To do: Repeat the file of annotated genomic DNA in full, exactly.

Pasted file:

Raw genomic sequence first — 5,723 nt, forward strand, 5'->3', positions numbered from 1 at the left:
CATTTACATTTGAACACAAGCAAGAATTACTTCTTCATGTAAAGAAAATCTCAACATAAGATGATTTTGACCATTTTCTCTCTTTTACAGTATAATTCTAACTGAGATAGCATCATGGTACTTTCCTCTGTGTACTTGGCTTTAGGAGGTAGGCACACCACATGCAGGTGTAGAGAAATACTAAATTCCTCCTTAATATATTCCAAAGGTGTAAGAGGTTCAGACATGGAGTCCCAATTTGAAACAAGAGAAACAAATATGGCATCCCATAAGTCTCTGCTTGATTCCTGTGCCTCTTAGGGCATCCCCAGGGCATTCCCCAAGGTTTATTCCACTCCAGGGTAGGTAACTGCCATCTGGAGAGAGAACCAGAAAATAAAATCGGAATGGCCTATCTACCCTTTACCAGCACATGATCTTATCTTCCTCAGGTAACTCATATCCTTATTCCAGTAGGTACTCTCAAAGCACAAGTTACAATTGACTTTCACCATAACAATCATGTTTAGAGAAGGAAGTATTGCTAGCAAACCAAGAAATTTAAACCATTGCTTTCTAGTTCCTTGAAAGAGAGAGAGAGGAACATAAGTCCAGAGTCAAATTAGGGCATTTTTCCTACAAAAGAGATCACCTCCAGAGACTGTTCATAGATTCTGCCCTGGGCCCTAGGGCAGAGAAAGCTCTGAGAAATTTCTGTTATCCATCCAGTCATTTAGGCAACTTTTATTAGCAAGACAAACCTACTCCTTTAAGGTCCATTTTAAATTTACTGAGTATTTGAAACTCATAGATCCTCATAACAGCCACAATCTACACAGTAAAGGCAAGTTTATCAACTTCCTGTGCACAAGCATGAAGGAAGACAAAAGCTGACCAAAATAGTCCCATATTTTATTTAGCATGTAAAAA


Raw genomic sequence first — 5,723 nt, forward strand, 5'->3', positions numbered from 1 at the left:
CATTTACATTTGAACACAAGCAAGAATTACTTCTTCATGTAAAGAAAATCTCAACATAAGATGATTTTGACCATTTTCTCTCTTTTACAGTATAATTCTAACTGAGATAGCATCATGGTACTTTCCTCTGTGTACTTGGCTTTAGGAGGTAGGCACACCACATGCAGGTGTAGAGAAATACTAAATTCCTCCTTAATATATTCCAAAGGTGTAAGAGGTTCAGACATGGAGTCCCAATTTGAAACAAGAGAAACAAATATGGCATCCCATAAGTCTCTGCTTGATTCCTGTGCCTCTTAGGGCATCCCCAGGGCATTCCCCAAGGTTTATTCCACTCCAGGGTAGGTAACTGCCATCTGGAGAGAGAACCAGAAAATAAAATCGGAATGGCCTATCTACCCTTTACCAGCACATGATCTTATCTTCCTCAGGTAACTCATATCCTTATTCCAGTAGGTACTCTCAAAGCACAAGTTACAATTGACTTTCACCATAACAATCATGTTTAGAGAAGGAAGTATTGCTAGCAAACCAAGAAATTTAAACCATTGCTTTCTAGTTCCTTGAAAGAGAGAGAGAGGAACATAAGTCCAGAGTCAAATTAGGGCATTTTTCCTACAAAAGAGATCACCTCCAGAGACTGTTCATAGATTCTGCCCTGGGCCCTAGGGCAGAGAAAGCTCTGAGAAATTTCTGTTATCCATCCAGTCATTTAGGCAACTTTTATTAGCAAGACAAACCTACTCCTTTAAGGTCCATTTTAAATTTACTGAGTATTTGAAACTCATAGATCCTCATAACAGCCACAATCTACACAGTAAAGGCAAGTTTATCAACTTCCTGTGCACAAGCATGAAGGAAGACAAAAGCTGACCAAAATAGTCCCATATTTTATTTAGCATGTAAAAA